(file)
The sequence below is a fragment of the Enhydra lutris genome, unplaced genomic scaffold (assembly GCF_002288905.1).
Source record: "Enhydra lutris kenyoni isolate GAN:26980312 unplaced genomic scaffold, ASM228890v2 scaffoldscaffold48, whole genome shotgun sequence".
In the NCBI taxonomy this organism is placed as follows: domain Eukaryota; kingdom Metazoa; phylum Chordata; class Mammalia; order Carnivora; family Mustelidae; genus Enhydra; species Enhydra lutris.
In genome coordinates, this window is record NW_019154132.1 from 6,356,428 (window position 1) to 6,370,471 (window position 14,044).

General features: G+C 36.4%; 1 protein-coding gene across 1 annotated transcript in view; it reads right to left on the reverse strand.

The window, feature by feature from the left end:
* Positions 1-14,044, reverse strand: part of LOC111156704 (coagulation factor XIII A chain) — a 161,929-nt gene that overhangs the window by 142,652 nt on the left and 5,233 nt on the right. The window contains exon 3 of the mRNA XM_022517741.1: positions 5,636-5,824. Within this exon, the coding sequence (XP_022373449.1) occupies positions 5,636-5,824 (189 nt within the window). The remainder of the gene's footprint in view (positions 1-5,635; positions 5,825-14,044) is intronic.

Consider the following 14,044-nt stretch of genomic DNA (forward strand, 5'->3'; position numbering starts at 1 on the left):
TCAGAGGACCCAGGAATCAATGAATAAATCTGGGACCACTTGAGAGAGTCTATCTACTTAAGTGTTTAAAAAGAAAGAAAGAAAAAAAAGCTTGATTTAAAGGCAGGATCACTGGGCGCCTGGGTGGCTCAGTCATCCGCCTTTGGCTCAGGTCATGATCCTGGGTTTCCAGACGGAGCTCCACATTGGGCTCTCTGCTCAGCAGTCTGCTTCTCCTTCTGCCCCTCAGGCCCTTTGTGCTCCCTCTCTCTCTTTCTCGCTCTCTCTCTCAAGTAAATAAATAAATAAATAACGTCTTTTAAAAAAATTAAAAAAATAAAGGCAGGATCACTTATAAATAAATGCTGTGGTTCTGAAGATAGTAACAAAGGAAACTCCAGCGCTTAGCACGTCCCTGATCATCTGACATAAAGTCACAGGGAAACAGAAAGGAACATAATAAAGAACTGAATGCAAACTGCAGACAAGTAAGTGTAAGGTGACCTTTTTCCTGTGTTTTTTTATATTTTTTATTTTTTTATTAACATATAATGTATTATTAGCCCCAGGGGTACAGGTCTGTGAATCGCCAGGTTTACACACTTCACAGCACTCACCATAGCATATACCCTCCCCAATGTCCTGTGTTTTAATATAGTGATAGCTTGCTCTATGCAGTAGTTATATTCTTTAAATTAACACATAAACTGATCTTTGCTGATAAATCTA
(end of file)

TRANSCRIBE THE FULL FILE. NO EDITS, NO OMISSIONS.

The sequence below is a fragment of the Enhydra lutris genome, unplaced genomic scaffold (assembly GCF_002288905.1).
Source record: "Enhydra lutris kenyoni isolate GAN:26980312 unplaced genomic scaffold, ASM228890v2 scaffoldscaffold48, whole genome shotgun sequence".
In the NCBI taxonomy this organism is placed as follows: domain Eukaryota; kingdom Metazoa; phylum Chordata; class Mammalia; order Carnivora; family Mustelidae; genus Enhydra; species Enhydra lutris.
In genome coordinates, this window is record NW_019154132.1 from 6,356,428 (window position 1) to 6,370,471 (window position 14,044).

General features: G+C 36.4%; 1 protein-coding gene across 1 annotated transcript in view; it reads right to left on the reverse strand.

The window, feature by feature from the left end:
* Positions 1-14,044, reverse strand: part of LOC111156704 (coagulation factor XIII A chain) — a 161,929-nt gene that overhangs the window by 142,652 nt on the left and 5,233 nt on the right. The window contains exon 3 of the mRNA XM_022517741.1: positions 5,636-5,824. Within this exon, the coding sequence (XP_022373449.1) occupies positions 5,636-5,824 (189 nt within the window). The remainder of the gene's footprint in view (positions 1-5,635; positions 5,825-14,044) is intronic.

Consider the following 14,044-nt stretch of genomic DNA (forward strand, 5'->3'; position numbering starts at 1 on the left):
TCAGAGGACCCAGGAATCAATGAATAAATCTGGGACCACTTGAGAGAGTCTATCTACTTAAGTGTTTAAAAAGAAAGAAAGAAAAAAAAGCTTGATTTAAAGGCAGGATCACTGGGCGCCTGGGTGGCTCAGTCATCCGCCTTTGGCTCAGGTCATGATCCTGGGTTTCCAGACGGAGCTCCACATTGGGCTCTCTGCTCAGCAGTCTGCTTCTCCTTCTGCCCCTCAGGCCCTTTGTGCTCCCTCTCTCTCTTTCTCGCTCTCTCTCTCAAGTAAATAAATAAATAAATAACGTCTTTTAAAAAAATTAAAAAAATAAAGGCAGGATCACTTATAAATAAATGCTGTGGTTCTGAAGATAGTAACAAAGGAAACTCCAGCGCTTAGCACGTCCCTGATCATCTGACATAAAGTCACAGGGAAACAGAAAGGAACATAATAAAGAACTGAATGCAAACTGCAGACAAGTAAGTGTAAGGTGACCTTTTTCCTGTGTTTTTTTATATTTTTTATTTTTTTATTAACATATAATGTATTATTAGCCCCAGGGGTACAGGTCTGTGAATCGCCAGGTTTACACACTTCACAGCACTCACCATAGCATATACCCTCCCCAATGTCCTGTGTTTTAATATAGTGATAGCTTGCTCTATGCAGTAGTTATATTCTTTAAATTAACACATAAACTGATCTTTGCTGATAAATCTA